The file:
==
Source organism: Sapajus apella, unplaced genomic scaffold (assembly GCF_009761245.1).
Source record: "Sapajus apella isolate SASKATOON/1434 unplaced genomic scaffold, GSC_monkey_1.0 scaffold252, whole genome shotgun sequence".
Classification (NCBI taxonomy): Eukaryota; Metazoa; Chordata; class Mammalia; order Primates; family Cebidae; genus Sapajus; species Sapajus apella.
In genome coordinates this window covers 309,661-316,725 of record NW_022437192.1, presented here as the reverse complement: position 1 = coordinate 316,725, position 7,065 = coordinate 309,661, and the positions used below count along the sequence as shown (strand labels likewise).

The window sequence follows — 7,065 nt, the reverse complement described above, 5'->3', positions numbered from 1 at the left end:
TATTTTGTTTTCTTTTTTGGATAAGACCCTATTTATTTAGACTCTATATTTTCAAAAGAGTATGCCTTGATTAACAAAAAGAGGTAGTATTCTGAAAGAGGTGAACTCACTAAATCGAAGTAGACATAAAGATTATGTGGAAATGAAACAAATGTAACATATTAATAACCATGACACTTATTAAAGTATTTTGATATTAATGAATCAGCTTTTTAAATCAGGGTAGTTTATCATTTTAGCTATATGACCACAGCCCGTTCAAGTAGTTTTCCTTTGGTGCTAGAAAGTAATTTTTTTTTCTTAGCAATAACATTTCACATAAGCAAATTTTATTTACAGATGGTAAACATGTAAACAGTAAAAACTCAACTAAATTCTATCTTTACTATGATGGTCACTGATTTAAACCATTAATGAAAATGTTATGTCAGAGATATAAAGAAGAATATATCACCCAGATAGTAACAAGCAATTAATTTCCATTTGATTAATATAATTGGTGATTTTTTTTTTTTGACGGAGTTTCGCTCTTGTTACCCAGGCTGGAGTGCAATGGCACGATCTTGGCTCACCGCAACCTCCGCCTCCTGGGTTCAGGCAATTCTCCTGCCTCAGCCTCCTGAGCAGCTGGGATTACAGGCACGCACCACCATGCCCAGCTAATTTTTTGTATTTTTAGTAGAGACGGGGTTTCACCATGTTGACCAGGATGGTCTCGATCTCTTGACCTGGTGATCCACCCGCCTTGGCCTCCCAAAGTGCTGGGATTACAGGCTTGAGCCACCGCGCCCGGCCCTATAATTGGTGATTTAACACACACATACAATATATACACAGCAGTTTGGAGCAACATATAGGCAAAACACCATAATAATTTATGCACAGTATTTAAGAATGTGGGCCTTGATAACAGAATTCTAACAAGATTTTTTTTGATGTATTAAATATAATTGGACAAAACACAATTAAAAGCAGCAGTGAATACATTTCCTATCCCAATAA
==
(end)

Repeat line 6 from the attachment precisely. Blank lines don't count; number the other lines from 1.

TATTTTGTTTTCTTTTTTGGATAAGACCCTATTTATTTAGACTCTATATTTTCAAAAGAGTATGCCTTGATTAACAAAAAGAGGTAGTATTCTGAAAGAGGTGAACTCACTAAATCGAAGTAGACATAAAGATTATGTGGAAATGAAACAAATGTAACATATTAATAACCATGACACTTATTAAAGTATTTTGATATTAATGAATCAGCTTTTTAAATCAGGGTAGTTTATCATTTTAGCTATATGACCACAGCCCGTTCAAGTAGTTTTCCTTTGGTGCTAGAAAGTAATTTTTTTTTCTTAGCAATAACATTTCACATAAGCAAATTTTATTTACAGATGGTAAACATGTAAACAGTAAAAACTCAACTAAATTCTATCTTTACTATGATGGTCACTGATTTAAACCATTAATGAAAATGTTATGTCAGAGATATAAAGAAGAATATATCACCCAGATAGTAACAAGCAATTAATTTCCATTTGATTAATATAATTGGTGATTTTTTTTTTTTGACGGAGTTTCGCTCTTGTTACCCAGGCTGGAGTGCAATGGCACGATCTTGGCTCACCGCAACCTCCGCCTCCTGGGTTCAGGCAATTCTCCTGCCTCAGCCTCCTGAGCAGCTGGGATTACAGGCACGCACCACCATGCCCAGCTAATTTTTTGTATTTTTAGTAGAGACGGGGTTTCACCATGTTGACCAGGATGGTCTCGATCTCTTGACCTGGTGATCCACCCGCCTTGGCCTCCCAAAGTGCTGGGATTACAGGCTTGAGCCACCGCGCCCGGCCCTATAATTGGTGATTTAACACACACATACAATATATACACAGCAGTTTGGAGCAACATATAGGCAAAACACCATAATAATTTATGCACAGTATTTAAGAATGTGGGCCTTGATAACAGAATTCTAACAAGATTTTTTTTGATGTATTAAATATAATTGGACAAAACACAATTAAAAGCAGCAGTGAATACATTTCCTATCCCAATAA